Independence man faces involuntary manslaughter charge in Arrowhead beating death

Nearly three months after a fatal beating outside Arrowhead Stadium, Jackson County authorities have charged a 25-year-old Independence man with involuntary manslaughter in the case.

Joshua T. Bradley made his first court appearance late Friday morning. He told a judge he plans to hire an attorney.

According to prosecutors, an autopsy showed that Kyle Van Winkle, 30, died from a blow to his head sustained during the Dec. 1 altercation — described by prosecutors as “very brief” — while the Kansas City Chiefs were playing the Denver Broncos. Van Winkle sustained blunt force trauma to his head and neck.

“This is such a personal tragedy for this family,” Jackson County Prosecutor Jean Peters Baker said during a news conference Friday. She did not provide details on what led to the altercation and would not say whether Bradley had tickets to the game.

Because Bradley left the stadium parking lot before police arrived, authorities were not able to get his blood tested to determine his blood alcohol level, Baker said.

Van Winkle’s father, Dean Van Winkle, thanked authorities for their work. He paused momentarily while speaking on behalf of the family.

“Kyle was a hardworking, honest young man,” he said. “He sincerely loved people and cared about people, especially his family, especially his wife, Jenni, and his new baby son, Will. I firmly believe that he still truly does that today only from heaven.”

Kyle Van Winkle had gone to the game with his father, other relatives and friends. During the first quarter, the Smithville resident told his father he was going to the restroom but never returned to his seat.

Instead, he walked into the parking lot for unknown reasons and got into an apparently unlocked green Jeep that was similar to a vehicle in his tailgating convoy. The Jeep was parked in the same row where his group had parked but about 10 vehicles closer to the stadium.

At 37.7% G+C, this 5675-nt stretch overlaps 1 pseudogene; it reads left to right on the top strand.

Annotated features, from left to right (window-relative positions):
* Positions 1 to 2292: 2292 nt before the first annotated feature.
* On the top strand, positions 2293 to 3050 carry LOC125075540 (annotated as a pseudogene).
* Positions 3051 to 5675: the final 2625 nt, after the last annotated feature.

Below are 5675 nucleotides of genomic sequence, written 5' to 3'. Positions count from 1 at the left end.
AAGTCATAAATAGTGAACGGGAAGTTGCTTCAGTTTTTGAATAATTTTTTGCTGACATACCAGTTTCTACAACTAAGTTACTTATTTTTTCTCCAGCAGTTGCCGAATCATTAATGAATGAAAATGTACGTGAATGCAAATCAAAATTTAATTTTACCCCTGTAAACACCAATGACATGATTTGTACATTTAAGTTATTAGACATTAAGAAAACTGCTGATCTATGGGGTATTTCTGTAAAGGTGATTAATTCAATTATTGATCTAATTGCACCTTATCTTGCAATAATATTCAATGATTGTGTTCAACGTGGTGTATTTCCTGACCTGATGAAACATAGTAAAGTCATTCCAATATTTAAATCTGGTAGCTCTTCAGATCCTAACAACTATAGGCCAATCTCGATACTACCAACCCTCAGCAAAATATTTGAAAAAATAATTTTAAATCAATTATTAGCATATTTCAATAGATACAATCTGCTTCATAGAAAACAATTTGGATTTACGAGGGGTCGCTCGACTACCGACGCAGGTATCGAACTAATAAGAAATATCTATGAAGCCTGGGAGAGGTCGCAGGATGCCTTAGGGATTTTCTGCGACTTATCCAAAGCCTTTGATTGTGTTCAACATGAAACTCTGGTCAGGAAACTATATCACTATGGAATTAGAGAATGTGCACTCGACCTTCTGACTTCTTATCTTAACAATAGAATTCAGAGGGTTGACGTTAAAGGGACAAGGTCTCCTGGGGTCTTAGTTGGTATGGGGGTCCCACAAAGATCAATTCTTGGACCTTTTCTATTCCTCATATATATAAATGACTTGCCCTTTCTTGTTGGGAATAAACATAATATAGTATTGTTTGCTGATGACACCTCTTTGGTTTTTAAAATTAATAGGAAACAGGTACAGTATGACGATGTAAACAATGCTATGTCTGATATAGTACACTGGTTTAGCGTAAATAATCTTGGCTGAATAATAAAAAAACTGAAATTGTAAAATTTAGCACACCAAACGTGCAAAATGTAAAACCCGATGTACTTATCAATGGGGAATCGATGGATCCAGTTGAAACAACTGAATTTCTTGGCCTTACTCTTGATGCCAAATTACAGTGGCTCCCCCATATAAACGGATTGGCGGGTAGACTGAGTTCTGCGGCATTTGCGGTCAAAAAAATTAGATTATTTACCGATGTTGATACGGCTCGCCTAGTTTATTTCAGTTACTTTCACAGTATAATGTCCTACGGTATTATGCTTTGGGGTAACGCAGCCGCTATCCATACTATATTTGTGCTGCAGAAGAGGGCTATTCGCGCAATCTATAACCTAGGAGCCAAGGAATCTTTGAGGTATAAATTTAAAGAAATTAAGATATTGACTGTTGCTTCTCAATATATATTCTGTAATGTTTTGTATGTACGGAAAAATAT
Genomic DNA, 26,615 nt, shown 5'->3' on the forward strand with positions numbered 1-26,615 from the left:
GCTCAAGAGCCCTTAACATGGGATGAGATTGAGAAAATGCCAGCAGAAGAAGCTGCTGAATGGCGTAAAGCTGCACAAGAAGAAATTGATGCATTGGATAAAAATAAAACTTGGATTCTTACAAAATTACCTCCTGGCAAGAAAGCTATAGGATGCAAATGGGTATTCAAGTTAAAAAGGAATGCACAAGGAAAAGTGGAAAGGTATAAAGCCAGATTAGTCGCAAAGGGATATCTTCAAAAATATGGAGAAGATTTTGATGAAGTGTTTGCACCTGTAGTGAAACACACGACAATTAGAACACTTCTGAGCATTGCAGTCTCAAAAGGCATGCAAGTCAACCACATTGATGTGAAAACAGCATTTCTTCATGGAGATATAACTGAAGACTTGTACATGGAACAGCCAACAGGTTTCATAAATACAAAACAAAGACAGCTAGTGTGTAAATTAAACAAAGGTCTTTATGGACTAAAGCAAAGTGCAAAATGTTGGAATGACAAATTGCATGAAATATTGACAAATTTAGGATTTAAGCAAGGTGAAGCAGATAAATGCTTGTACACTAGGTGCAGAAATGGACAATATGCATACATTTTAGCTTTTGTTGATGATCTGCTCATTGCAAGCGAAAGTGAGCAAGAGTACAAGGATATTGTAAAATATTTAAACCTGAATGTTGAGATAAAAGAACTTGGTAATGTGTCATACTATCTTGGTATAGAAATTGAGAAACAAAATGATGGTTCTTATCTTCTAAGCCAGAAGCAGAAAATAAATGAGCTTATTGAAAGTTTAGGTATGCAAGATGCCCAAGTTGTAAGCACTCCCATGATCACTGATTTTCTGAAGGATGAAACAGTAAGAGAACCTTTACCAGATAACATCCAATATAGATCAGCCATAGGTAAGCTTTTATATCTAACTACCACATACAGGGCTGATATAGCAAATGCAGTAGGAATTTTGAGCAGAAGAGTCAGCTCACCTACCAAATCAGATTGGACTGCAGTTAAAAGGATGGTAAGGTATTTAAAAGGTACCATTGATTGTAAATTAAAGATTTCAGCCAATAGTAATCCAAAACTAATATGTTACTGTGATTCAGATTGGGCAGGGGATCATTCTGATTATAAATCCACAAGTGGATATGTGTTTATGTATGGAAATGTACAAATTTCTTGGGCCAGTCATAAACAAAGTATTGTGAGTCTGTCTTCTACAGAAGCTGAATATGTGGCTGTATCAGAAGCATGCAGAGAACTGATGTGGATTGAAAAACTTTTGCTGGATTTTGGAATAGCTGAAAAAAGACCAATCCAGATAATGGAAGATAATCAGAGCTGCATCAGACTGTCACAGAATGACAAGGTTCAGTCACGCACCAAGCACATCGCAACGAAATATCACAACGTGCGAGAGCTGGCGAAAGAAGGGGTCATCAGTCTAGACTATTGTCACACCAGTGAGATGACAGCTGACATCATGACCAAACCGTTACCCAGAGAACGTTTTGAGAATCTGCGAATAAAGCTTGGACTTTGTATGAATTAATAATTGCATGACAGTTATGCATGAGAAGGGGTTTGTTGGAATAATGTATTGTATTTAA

A relative of Bradley declined to comment about the criminal charges but expressed condolences to the Van Winkle family.

According to court records:

The Jeep’s owner and young son returned to the vehicle and found Van Winkle either passed out or sleeping inside. The owner attempted to wake Van Winkle, whom he believed to be intoxicated, and sent his son for help. Several people soon arrived at the Jeep.

An argument ensued between Van Winkle and one of the bystanders.

“That bigger feller (suspect), he walked away and something was said and he turned around and he just started hitting him (victim),” court records quote the Jeep’s owner as telling police.

After Van Winkle fell to the ground, the attacker continued hitting him, the records said.

According to police reports, the attacker left Van Winkle on the pavement. Another bystander propped him up against a bus. After they noticed Van Winkle had turned blue, bystanders flagged down a security guard and started CPR.

According to court records, witnesses identified the attacker as Bradley. When investigators attempted to question him the day after Van Winkle died, Bradley requested an attorney, court records said.

Prosecutors delayed filing charges until receiving results from tests done during an autopsy.

Van Winkle, who worked at Community America Credit Union, left a wife and a baby born seven weeks before he died.